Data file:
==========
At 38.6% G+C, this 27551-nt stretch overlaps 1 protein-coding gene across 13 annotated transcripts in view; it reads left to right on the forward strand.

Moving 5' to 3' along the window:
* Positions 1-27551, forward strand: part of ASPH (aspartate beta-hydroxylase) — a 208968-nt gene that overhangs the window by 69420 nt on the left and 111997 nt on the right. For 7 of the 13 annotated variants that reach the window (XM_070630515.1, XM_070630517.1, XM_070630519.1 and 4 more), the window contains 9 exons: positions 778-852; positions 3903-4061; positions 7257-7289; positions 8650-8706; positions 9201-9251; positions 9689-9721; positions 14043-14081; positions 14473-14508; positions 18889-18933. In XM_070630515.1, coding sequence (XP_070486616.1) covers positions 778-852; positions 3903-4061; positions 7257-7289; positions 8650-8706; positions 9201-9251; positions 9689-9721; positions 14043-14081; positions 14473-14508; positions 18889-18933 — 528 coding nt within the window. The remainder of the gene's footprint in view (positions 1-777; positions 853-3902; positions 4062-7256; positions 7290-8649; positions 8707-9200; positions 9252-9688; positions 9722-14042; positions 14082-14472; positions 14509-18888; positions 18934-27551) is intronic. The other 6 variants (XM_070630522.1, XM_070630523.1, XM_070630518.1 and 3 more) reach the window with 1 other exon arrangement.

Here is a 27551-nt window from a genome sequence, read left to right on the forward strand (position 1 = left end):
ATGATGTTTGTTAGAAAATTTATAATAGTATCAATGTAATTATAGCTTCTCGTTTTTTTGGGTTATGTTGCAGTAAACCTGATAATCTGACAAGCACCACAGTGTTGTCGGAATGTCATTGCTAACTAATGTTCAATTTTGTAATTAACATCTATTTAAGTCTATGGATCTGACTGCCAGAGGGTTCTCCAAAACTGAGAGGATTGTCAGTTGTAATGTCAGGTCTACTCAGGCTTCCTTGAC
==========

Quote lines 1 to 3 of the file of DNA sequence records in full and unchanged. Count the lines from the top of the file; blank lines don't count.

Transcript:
At 38.6% G+C, this 27551-nt stretch overlaps 1 protein-coding gene across 13 annotated transcripts in view; it reads left to right on the forward strand.

Moving 5' to 3' along the window:
* Positions 1-27551, forward strand: part of ASPH (aspartate beta-hydroxylase) — a 208968-nt gene that overhangs the window by 69420 nt on the left and 111997 nt on the right. For 7 of the 13 annotated variants that reach the window (XM_070630515.1, XM_070630517.1, XM_070630519.1 and 4 more), the window contains 9 exons: positions 778-852; positions 3903-4061; positions 7257-7289; positions 8650-8706; positions 9201-9251; positions 9689-9721; positions 14043-14081; positions 14473-14508; positions 18889-18933. In XM_070630515.1, coding sequence (XP_070486616.1) covers positions 778-852; positions 3903-4061; positions 7257-7289; positions 8650-8706; positions 9201-9251; positions 9689-9721; positions 14043-14081; positions 14473-14508; positions 18889-18933 — 528 coding nt within the window. The remainder of the gene's footprint in view (positions 1-777; positions 853-3902; positions 4062-7256; positions 7290-8649; positions 8707-9200; positions 9252-9688; positions 9722-14042; positions 14082-14472; positions 14509-18888; positions 18934-27551) is intronic. The other 6 variants (XM_070630522.1, XM_070630523.1, XM_070630518.1 and 3 more) reach the window with 1 other exon arrangement.